15. Do larger graphic health warnings on standardised cigarette packs increase adolescents’ cognitive processing of consumer health information and beliefs about smoking-related harms?

    PubMed Central

    White, Victoria; Williams, Tahlia; Faulkner, Agatha; Wakefield, Melanie

    2015-01-01

    Objective To examine the impact of plain packaging of cigarettes with enhanced graphic health warnings on Australian adolescents’ cognitive processing of warnings and awareness of different health consequences of smoking. Methods Cross-sectional school-based surveys conducted in 2011 (prior to introduction of standardised packaging, n=6338) and 2013 (7–12 months afterwards, n=5915). Students indicated frequency of attending to, reading, thinking or talking about warnings. Students viewed a list of diseases or health effects and were asked to indicate whether each was caused by smoking. Two—‘kidney and bladder cancer’ and ‘damages gums and teeth’—were new while the remainder had been promoted through previous health warnings and/or television campaigns. The 60% of students seeing a cigarette pack in previous 6 months in 2011 and 65% in 2013 form the sample for analysis. Changes in responses over time are examined. Results Awareness that smoking causes bladder cancer increased between 2011 and 2013 (p=0.002). There was high agreement with statements reflecting health effects featured in previous warnings or advertisements with little change over time. Exceptions to this were increases in the proportion agreeing that smoking was a leading cause of death (p<0.001) and causes blindness (p<0.001). The frequency of students reading, attending to, thinking or talking about the health warnings on cigarette packs did not change. Conclusions Acknowledgement of negative health effects of smoking among Australian adolescents remains high. Apart from increased awareness of bladder cancer, new requirements for packaging and health warnings did not increase adolescents’ cognitive processing of warning information. PMID:28407612

  16. University students' perceived self-efficacy in identifying suicidal warning signs and helping suicidal friends find campus intervention resources.

    PubMed

    King, Keith A; Vidourek, Rebecca A; Strader, Jennifer L

    2008-10-01

    Currently, suicide is the third leading cause of death among youth 18 to 24 years of age and the second leading cause of death on college campuses. A sample of students (N = 1,019) from three midwestern universities were surveyed regarding their perceived self-efficacy in identifying suicide warning signs and campus suicide intervention resources. The results indicated that 11% strongly believed they could recognize a friend at suicidal risk, while 17% strongly believed they could ask a friend if he or she was suicidal. Students who had received high school suicide prevention education and who had ever had a family member or friend express suicidal thoughts to them were those most confident in recognizing a friend at risk, asking a friend if he/she is suicidal, and helping a friend to see a counselor. Most (71%) were not aware of on-campus help resources. These findings underscore the importance of suicide prevention education throughout the high school and college years.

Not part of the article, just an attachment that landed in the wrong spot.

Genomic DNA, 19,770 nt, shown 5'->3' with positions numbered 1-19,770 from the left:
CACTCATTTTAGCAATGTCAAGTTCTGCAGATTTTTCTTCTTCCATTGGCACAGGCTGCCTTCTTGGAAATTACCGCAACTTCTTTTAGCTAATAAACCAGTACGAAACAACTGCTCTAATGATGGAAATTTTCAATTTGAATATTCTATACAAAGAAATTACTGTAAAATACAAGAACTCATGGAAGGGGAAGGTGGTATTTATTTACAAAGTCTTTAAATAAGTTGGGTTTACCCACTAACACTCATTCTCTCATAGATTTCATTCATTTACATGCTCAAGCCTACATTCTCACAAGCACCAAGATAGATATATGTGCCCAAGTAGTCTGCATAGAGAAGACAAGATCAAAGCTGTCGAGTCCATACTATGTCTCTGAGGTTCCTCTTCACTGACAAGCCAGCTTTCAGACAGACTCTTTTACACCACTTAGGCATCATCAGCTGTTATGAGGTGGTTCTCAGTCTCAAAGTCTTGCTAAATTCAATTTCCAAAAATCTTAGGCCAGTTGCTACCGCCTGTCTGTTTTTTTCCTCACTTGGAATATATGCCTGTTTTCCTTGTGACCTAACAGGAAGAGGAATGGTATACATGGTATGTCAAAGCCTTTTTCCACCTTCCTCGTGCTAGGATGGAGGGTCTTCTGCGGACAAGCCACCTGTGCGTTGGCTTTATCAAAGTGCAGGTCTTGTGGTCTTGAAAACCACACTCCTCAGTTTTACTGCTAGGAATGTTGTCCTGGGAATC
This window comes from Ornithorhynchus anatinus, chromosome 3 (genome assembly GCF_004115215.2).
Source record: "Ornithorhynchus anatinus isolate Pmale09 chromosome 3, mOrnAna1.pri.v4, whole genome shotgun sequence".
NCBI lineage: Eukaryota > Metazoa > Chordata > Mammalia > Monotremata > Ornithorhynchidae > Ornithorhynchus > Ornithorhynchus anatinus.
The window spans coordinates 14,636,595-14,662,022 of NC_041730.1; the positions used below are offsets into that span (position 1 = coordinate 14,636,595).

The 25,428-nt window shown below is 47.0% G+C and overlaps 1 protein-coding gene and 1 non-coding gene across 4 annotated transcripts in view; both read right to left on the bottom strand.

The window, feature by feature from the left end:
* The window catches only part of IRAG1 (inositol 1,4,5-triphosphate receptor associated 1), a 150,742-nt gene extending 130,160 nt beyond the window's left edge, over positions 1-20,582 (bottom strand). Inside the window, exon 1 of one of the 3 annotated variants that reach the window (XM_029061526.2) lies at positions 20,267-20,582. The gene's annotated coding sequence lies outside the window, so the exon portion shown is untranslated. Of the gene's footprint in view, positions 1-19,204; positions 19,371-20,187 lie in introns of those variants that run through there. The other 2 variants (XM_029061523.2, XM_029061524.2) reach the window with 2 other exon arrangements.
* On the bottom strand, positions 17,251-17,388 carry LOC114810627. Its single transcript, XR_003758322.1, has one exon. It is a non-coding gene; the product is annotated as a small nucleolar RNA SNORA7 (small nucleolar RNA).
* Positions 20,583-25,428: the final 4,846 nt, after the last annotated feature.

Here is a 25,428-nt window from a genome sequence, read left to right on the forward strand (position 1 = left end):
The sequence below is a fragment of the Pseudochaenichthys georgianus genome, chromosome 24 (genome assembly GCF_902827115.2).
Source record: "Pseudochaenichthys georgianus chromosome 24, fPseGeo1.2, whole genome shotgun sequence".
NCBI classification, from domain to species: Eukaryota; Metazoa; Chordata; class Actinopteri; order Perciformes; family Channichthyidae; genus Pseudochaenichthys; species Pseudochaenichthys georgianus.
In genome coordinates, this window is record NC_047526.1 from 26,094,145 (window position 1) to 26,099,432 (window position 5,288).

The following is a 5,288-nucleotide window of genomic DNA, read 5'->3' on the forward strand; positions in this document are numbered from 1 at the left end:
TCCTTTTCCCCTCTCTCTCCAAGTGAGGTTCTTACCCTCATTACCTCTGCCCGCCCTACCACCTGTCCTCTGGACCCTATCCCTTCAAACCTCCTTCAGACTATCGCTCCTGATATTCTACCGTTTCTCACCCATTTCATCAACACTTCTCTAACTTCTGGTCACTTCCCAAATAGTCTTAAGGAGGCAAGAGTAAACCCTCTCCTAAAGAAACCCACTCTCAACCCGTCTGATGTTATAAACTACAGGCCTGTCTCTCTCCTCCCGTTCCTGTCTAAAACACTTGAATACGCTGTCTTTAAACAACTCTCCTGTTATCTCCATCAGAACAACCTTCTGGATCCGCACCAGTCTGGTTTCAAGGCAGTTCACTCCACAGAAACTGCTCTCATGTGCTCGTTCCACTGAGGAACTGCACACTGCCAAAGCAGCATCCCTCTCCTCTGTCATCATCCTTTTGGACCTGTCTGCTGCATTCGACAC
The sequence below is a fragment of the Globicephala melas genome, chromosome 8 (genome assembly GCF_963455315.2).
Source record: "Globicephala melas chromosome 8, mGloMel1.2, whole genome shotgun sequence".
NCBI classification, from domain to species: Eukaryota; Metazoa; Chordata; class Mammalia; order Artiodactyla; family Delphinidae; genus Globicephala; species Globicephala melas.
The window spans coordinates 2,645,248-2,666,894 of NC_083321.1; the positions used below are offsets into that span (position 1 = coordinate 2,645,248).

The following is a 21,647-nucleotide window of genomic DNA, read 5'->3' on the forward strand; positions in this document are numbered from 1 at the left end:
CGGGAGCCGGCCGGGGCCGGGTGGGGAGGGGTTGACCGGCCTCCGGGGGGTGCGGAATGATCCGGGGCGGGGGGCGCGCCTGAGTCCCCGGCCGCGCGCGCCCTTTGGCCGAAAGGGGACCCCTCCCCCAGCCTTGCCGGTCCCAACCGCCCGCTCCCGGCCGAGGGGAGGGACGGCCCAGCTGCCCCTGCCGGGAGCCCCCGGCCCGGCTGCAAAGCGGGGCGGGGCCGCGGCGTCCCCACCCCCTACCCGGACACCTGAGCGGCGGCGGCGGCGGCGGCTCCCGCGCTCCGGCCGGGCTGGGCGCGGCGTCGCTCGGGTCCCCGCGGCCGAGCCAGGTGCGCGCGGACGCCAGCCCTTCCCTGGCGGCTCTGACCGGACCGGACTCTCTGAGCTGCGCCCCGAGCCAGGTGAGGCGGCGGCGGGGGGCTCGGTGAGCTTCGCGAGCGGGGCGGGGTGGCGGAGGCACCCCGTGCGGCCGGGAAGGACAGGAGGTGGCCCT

17. Pyogenic liver abscess as a warning sign for primary liver cancer: a nationwide population-based study.

    PubMed

    Huang, Wen-Kuan; Lin, Yung-Chang; Chiou, Meng-Jiun; Yang, Tsai-Sheng; Chang, John Wen-Cheng; Yu, Kuang-Hui; Kuo, Chang-Fu; See, Lai-Chu

    2013-01-01

    There have been no large-scale population-based studies to estimate the subsequent risk of primary liver cancer (PLC) among patients with pyogenic liver abscess (PLA). This study aimed to provide relevant data. The Taiwan Longitudinal Health Insurance Database for the years 2000 and 2005 was used. The PLA group were adult inpatients who were newly diagnosed with PLA from 2000 to 2008. The control group was randomly selected and matched with the PLA group in terms of age, sex, and date in which medical treatment was sought other than for PLA. There were 1,987 patients each in the PLA and control groups. In total, 56 had PLC, 48 (2.4%, 601.5 per 100,000 person-years) from the PLA group, and 8 from the control group. After adjusting for potential covariates, the hazard ratio of PLC for the PLA group was 3.4 times that of the control group (95% confidence interval = 1.6-7.3, p <0.001). The PLC risk for the PLA group was significantly higher within the first year after PLA diagnosis (hazard ratio: 35.4) as compared with the control group and became insignificant (hazard ratio: 2.0, 95% confidence interval = 0.8-4.9) more than one year after PLA diagnosis. Patients with PLA have a higher rate of PLC than matched controls, especially within the first year after the diagnosis of PLA, suggesting PLA is a warning sign for PLC.